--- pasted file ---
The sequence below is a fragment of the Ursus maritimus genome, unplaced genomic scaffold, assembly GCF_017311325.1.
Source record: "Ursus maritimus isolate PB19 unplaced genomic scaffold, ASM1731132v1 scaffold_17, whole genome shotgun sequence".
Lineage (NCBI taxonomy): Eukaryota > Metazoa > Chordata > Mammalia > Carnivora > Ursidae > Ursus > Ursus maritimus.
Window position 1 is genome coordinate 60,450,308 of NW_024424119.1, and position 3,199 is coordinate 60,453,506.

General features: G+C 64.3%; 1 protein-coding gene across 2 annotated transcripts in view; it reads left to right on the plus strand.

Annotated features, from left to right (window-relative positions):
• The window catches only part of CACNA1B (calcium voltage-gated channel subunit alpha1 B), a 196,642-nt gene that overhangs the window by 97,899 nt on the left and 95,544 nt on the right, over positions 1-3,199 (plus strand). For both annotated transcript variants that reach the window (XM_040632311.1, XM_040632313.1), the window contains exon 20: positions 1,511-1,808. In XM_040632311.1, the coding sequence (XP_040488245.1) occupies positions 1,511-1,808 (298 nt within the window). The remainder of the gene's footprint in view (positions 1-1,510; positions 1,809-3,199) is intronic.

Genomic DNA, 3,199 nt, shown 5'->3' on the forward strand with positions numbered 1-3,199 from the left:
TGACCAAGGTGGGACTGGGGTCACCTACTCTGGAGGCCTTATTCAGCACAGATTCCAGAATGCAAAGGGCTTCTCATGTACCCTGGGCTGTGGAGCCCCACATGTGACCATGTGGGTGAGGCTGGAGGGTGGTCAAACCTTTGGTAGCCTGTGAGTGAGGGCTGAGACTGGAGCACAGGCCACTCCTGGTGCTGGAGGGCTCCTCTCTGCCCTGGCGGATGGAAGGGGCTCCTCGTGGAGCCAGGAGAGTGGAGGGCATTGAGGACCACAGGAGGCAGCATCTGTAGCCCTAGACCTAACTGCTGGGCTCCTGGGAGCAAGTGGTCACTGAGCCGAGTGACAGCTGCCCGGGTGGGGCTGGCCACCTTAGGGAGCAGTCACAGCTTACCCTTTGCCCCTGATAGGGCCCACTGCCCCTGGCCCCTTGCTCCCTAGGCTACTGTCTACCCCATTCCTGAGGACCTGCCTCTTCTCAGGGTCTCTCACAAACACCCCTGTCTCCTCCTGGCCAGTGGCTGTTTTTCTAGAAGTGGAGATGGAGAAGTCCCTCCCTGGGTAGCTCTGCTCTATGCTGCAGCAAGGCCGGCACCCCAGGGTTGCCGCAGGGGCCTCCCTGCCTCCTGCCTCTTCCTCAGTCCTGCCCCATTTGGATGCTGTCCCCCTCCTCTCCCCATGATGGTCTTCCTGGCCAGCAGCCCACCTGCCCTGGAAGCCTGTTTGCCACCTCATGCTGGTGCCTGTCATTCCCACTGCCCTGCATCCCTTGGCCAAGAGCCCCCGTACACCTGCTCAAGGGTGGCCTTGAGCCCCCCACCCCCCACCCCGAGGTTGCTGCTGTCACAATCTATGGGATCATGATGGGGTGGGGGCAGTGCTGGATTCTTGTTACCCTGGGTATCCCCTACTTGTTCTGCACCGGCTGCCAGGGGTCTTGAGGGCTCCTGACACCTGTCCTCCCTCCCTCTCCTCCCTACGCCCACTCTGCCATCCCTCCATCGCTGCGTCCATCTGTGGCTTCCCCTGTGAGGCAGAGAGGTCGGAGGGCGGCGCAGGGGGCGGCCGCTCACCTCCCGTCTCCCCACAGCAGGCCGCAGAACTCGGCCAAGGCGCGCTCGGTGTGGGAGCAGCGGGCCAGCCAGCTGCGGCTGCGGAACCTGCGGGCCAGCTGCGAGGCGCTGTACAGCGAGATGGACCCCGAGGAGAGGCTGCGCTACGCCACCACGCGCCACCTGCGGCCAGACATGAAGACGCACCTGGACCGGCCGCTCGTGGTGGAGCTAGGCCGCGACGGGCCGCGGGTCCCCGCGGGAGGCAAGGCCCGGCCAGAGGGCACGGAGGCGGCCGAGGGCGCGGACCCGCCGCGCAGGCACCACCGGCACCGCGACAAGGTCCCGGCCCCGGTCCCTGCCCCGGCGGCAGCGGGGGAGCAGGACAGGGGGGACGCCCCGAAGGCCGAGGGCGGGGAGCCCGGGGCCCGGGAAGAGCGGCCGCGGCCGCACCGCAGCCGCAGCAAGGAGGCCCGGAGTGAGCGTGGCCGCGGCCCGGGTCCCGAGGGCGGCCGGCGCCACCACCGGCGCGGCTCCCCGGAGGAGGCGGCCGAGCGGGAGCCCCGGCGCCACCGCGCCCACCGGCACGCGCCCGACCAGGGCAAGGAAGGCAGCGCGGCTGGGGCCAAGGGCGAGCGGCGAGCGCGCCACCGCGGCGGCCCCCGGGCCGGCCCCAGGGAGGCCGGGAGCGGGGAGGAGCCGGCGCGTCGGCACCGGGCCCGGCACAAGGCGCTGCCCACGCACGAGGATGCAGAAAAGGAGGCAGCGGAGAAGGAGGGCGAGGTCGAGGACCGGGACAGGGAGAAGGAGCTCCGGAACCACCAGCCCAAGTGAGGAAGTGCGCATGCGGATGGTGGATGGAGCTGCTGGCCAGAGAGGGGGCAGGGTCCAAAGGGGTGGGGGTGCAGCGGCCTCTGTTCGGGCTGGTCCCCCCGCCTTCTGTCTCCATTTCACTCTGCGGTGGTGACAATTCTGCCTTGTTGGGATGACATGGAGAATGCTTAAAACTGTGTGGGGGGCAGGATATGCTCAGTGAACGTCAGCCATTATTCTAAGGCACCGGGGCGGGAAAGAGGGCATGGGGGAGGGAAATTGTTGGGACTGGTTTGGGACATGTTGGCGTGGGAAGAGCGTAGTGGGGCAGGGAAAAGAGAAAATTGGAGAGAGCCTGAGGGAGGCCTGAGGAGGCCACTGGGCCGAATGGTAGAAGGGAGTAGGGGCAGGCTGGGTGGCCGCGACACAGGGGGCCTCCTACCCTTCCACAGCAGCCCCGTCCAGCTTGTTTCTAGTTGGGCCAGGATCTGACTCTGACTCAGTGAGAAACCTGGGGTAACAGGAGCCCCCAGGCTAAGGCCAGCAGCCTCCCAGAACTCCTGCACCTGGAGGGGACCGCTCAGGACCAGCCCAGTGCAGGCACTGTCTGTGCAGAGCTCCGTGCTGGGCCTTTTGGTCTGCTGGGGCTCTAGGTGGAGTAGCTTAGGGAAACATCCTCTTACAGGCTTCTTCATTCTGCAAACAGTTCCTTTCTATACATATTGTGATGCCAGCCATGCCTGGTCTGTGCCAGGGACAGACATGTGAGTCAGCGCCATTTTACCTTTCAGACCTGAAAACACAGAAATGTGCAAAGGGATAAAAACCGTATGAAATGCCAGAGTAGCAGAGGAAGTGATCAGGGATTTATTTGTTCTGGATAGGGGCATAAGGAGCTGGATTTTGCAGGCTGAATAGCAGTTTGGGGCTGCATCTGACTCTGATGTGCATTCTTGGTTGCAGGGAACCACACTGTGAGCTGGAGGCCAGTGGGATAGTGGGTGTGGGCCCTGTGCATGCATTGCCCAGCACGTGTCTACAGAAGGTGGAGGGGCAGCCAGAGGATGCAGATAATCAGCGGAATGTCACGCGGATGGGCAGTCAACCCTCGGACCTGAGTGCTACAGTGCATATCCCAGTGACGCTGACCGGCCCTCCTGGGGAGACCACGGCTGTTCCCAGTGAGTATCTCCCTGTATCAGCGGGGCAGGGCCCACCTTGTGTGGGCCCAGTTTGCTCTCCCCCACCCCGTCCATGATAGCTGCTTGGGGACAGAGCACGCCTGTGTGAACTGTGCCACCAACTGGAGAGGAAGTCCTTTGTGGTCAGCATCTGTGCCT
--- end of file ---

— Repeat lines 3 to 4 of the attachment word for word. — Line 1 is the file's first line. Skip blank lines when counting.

Lineage (NCBI taxonomy): Eukaryota > Metazoa > Chordata > Mammalia > Carnivora > Ursidae > Ursus > Ursus maritimus.
Window position 1 is genome coordinate 60,450,308 of NW_024424119.1, and position 3,199 is coordinate 60,453,506.